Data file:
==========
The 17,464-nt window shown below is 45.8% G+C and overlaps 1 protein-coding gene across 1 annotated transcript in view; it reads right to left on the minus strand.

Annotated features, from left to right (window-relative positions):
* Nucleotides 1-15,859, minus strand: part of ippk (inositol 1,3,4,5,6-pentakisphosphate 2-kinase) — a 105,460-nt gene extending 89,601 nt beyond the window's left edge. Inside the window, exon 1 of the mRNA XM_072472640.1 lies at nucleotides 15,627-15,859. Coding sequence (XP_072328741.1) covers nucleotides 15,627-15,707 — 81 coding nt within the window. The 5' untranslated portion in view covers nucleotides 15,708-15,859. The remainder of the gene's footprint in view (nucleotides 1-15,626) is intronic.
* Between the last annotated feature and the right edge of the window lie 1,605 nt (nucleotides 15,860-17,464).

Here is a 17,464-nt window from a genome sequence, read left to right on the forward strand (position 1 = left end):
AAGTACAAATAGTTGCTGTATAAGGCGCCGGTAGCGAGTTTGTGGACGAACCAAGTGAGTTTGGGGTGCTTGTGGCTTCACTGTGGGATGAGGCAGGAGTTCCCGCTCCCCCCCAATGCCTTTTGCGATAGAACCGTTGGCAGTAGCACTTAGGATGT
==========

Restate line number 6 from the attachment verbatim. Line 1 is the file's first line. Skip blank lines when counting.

AAGTACAAATAGTTGCTGTATAAGGCGCCGGTAGCGAGTTTGTGGACGAACCAAGTGAGTTTGGGGTGCTTGTGGCTTCACTGTGGGATGAGGCAGGAGTTCCCGCTCCCCCCCAATGCCTTTTGCGATAGAACCGTTGGCAGTAGCACTTAGGATGT